Over the past few decades, we’ve made a lot of changes in the English language to make it more gender neutral. We say “police officer” instead of “policeman,” and “people” instead of “mankind.”
But there’s one thing we can’t seem to get right: pronouns, reports NPR today: ” We know that if you say, “Every child has his monkey,” it excludes girls. So instead we might say, “Every child has their monkey,” even though it’s not grammatically correct. And “Every child has his or her monkey,” is just clunky.
“But some kids in Baltimore have come up with a solution that has caught the attention of linguists.
“At the UMAR Boxing Gym, you hear the word “yo” a lot. Continue reading ““Yo” as a gender-neutral pronoun”
What is the proportion of female to male researchers in Europe, and how is this proportion evolving over time? In which scientific fields are women better represented? Do the career paths of female and male researchers follow similar patterns? Are statistics on women in science comparable across Europe? How many women occupy senior positions in scientific research in Europe?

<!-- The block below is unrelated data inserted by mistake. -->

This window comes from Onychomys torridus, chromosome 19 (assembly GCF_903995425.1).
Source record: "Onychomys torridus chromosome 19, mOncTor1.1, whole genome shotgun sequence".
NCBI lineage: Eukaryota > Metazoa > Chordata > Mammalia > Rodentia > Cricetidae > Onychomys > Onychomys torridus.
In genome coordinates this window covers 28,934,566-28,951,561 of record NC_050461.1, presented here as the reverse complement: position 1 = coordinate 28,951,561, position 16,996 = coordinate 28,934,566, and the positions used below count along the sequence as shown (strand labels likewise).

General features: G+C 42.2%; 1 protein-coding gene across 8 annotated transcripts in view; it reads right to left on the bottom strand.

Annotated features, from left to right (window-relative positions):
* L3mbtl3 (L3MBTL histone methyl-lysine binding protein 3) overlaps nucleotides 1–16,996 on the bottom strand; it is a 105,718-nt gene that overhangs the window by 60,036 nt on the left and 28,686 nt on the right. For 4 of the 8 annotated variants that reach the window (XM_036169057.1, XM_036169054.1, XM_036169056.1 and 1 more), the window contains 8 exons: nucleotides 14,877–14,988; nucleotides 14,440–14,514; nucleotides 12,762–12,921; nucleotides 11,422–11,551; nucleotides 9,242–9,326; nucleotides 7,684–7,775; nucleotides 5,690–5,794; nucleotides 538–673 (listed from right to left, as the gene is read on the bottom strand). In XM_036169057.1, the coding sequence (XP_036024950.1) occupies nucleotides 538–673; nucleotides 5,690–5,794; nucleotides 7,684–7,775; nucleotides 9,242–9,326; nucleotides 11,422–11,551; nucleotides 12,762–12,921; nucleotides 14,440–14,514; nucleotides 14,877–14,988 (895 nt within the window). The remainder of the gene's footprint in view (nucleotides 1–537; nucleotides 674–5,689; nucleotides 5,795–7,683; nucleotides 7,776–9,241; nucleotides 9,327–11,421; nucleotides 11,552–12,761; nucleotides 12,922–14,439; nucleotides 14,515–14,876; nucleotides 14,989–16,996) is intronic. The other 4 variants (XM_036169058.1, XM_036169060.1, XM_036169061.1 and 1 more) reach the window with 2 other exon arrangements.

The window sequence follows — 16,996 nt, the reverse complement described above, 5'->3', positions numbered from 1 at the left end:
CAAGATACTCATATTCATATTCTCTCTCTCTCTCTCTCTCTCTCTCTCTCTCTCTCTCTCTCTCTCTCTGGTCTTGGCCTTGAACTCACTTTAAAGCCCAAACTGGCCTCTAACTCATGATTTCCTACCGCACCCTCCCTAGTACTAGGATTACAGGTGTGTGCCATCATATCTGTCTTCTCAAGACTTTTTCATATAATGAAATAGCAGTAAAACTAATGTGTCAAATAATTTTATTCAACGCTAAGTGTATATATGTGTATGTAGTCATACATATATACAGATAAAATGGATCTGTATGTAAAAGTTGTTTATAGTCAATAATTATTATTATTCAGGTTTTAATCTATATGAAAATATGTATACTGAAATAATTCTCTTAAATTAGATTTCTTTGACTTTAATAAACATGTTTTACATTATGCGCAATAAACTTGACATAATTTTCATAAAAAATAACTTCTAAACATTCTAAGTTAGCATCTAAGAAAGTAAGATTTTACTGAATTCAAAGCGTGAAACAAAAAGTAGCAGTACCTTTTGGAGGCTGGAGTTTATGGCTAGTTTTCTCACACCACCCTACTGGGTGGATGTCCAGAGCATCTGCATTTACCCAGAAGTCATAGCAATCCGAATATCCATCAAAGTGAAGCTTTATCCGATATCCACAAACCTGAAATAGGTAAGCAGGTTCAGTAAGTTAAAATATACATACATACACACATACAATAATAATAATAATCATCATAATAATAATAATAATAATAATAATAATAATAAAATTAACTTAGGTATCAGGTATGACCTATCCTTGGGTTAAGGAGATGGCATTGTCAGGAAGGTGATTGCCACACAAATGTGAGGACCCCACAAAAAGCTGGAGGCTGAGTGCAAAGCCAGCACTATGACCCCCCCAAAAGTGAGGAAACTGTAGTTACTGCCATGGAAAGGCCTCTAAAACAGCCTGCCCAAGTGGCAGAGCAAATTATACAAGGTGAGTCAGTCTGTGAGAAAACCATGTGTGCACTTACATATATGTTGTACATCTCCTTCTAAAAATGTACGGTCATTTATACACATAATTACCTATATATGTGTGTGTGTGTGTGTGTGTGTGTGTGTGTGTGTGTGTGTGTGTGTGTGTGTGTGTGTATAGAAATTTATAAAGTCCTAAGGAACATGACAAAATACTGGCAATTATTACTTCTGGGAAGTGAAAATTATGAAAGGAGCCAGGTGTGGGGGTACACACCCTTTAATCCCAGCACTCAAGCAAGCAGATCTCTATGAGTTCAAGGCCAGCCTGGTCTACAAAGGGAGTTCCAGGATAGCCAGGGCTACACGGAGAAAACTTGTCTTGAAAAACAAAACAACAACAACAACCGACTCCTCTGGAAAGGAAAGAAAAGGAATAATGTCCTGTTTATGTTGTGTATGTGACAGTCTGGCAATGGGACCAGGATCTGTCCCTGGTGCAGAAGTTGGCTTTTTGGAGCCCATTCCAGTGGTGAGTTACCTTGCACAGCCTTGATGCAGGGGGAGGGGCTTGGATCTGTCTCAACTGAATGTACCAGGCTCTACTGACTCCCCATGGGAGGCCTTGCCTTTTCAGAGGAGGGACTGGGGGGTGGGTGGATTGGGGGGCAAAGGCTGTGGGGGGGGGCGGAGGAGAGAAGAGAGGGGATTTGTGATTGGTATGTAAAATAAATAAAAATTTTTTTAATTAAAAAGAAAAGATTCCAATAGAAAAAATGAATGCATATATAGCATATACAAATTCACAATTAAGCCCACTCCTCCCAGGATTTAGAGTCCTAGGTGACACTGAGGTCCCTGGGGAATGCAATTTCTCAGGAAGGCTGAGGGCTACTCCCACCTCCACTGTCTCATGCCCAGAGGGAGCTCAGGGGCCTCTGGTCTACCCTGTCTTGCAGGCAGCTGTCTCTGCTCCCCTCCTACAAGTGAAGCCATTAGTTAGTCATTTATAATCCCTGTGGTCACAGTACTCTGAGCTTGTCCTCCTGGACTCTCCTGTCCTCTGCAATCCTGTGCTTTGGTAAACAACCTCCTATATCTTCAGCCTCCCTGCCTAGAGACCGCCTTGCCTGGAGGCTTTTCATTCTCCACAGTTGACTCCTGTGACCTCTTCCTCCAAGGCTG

Published every three years since 2003, She Figures replies to these questions. She Figures ” presents human resource statistics and indicators in the research and technological development (RTD) sector and on gender equality in science. The report is recommended reading for all policymakers, researchers and their employers, citizens with a vision of a participative, competitive and innovative Europe.
“The latest update, She Figures 2012 ( 4.32MB), shows that despite progress, gender inequalities in science tend to persist. For example, while 59 % of EU graduate students in 2010 were female, only 20 % of EU senior academicians were women. The publication also gives an overview of the scientific fields where women are better or less represented, and compares the research workforce in different economic sectors (e.g. higher education, government, and business sectors).
“The She Figures 2012 booklet has been published in March 2013 and uploaded on this website. All She Figures volumes, in addition to other relevant documents, are available through the e-Library”
More at: http://ec.europa.eu/research/science-society/index.cfm?fuseaction=public.topic&id=1282